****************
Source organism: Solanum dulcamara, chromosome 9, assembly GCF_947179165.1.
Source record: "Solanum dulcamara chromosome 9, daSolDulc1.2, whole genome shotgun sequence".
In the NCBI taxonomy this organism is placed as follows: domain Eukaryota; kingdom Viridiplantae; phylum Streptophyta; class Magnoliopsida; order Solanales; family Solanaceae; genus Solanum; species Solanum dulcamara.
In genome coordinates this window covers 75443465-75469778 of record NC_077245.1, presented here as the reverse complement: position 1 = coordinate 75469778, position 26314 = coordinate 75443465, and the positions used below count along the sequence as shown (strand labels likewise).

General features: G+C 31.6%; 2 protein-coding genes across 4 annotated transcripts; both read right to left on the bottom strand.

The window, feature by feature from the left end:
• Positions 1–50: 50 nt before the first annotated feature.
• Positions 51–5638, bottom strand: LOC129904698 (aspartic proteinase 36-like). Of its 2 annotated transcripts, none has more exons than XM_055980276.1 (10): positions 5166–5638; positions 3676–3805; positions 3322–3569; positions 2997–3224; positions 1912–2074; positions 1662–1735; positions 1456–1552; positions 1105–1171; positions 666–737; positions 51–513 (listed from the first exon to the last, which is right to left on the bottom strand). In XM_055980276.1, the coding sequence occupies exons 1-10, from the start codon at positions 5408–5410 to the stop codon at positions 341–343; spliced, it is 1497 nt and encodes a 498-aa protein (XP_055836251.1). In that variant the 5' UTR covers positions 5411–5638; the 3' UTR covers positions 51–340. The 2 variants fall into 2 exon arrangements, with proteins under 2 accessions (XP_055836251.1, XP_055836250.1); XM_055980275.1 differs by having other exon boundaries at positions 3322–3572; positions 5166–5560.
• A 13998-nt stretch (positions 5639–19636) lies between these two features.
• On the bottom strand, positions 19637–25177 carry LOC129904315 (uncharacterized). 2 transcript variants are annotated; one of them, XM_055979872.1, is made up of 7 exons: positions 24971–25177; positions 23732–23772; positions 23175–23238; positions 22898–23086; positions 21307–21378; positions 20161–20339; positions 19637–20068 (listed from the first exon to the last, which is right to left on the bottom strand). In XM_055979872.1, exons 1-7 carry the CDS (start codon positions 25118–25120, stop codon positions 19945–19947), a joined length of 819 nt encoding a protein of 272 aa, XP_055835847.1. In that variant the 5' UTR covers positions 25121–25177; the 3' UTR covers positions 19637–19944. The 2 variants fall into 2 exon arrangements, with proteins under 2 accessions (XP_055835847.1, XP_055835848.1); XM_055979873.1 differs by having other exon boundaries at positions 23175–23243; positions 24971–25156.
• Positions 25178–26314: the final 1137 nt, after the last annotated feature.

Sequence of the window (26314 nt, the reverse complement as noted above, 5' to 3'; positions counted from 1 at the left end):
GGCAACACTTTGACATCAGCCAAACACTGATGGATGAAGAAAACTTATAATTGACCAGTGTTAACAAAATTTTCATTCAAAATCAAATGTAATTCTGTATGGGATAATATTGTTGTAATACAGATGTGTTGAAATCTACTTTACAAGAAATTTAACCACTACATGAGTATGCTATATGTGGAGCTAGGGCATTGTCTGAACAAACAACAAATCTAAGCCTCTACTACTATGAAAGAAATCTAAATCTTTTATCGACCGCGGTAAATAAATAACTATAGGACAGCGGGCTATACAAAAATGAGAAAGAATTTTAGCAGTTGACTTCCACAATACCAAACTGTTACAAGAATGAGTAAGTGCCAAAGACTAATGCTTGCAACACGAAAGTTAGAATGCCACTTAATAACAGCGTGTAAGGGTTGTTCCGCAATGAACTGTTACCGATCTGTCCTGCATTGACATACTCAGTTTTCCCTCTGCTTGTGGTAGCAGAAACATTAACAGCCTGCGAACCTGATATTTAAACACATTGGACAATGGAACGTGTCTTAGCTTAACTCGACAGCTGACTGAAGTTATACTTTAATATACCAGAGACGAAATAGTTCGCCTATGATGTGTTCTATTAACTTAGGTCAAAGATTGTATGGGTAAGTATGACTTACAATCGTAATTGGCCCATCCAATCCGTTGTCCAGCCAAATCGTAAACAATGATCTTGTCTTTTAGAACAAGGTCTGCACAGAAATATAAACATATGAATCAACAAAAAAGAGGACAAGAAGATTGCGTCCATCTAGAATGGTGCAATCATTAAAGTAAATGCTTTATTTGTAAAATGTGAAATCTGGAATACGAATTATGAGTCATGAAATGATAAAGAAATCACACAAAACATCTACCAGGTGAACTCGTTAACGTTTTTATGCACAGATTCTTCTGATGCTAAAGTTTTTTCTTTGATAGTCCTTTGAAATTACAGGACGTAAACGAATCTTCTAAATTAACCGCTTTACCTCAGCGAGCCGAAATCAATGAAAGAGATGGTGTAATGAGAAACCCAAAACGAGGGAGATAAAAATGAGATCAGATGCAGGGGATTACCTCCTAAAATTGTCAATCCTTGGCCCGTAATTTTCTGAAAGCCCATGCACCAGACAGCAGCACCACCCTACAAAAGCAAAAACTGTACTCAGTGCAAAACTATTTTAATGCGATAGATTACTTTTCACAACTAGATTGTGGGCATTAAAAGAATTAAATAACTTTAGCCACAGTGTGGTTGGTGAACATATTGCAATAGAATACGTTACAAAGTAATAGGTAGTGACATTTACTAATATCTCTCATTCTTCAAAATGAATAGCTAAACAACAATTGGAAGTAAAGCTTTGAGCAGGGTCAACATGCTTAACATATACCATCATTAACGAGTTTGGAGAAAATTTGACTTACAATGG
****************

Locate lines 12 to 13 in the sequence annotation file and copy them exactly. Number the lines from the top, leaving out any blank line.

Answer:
Sequence of the window (26314 nt, the reverse complement as noted above, 5' to 3'; positions counted from 1 at the left end):
GGCAACACTTTGACATCAGCCAAACACTGATGGATGAAGAAAACTTATAATTGACCAGTGTTAACAAAATTTTCATTCAAAATCAAATGTAATTCTGTATGGGATAATATTGTTGTAATACAGATGTGTTGAAATCTACTTTACAAGAAATTTAACCACTACATGAGTATGCTATATGTGGAGCTAGGGCATTGTCTGAACAAACAACAAATCTAAGCCTCTACTACTATGAAAGAAATCTAAATCTTTTATCGACCGCGGTAAATAAATAACTATAGGACAGCGGGCTATACAAAAATGAGAAAGAATTTTAGCAGTTGACTTCCACAATACCAAACTGTTACAAGAATGAGTAAGTGCCAAAGACTAATGCTTGCAACACGAAAGTTAGAATGCCACTTAATAACAGCGTGTAAGGGTTGTTCCGCAATGAACTGTTACCGATCTGTCCTGCATTGACATACTCAGTTTTCCCTCTGCTTGTGGTAGCAGAAACATTAACAGCCTGCGAACCTGATATTTAAACACATTGGACAATGGAACGTGTCTTAGCTTAACTCGACAGCTGACTGAAGTTATACTTTAATATACCAGAGACGAAATAGTTCGCCTATGATGTGTTCTATTAACTTAGGTCAAAGATTGTATGGGTAAGTATGACTTACAATCGTAATTGGCCCATCCAATCCGTTGTCCAGCCAAATCGTAAACAATGATCTTGTCTTTTAGAACAAGGTCTGCACAGAAATATAAACATATGAATCAACAAAAAAGAGGACAAGAAGATTGCGTCCATCTAGAATGGTGCAATCATTAAAGTAAATGCTTTATTTGTAAAATGTGAAATCTGGAATACGAATTATGAGTCATGAAATGATAAAGAAATCACACAAAACATCTACCAGGTGAACTCGTTAACGTTTTTATGCACAGATTCTTCTGATGCTAAAGTTTTTTCTTTGATAGTCCTTTGAAATTACAGGACGTAAACGAATCTTCTAAATTAACCGCTTTACCTCAGCGAGCCGAAATCAATGAAAGAGATGGTGTAATGAGAAACCCAAAACGAGGGAGATAAAAATGAGATCAGATGCAGGGGATTACCTCCTAAAATTGTCAATCCTTGGCCCGTAATTTTCTGAAAGCCCATGCACCAGACAGCAGCACCACCCTACAAAAGCAAAAACTGTACTCAGTGCAAAACTATTTTAATGCGATAGATTACTTTTCACAACTAGATTGTGGGCATTAAAAGAATTAAATAACTTTAGCCACAGTGTGGTTGGTGAACATATTGCAATAGAATACGTTACAAAGTAATAGGTAGTGACATTTACTAATATCTCTCATTCTTCAAAATGAATAGCTAAACAACAATTGGAAGTAAAGCTTTGAGCAGGGTCAACATGCTTAACATATACCATCATTAACGAGTTTGGAGAAAATTTGACTTACAATGG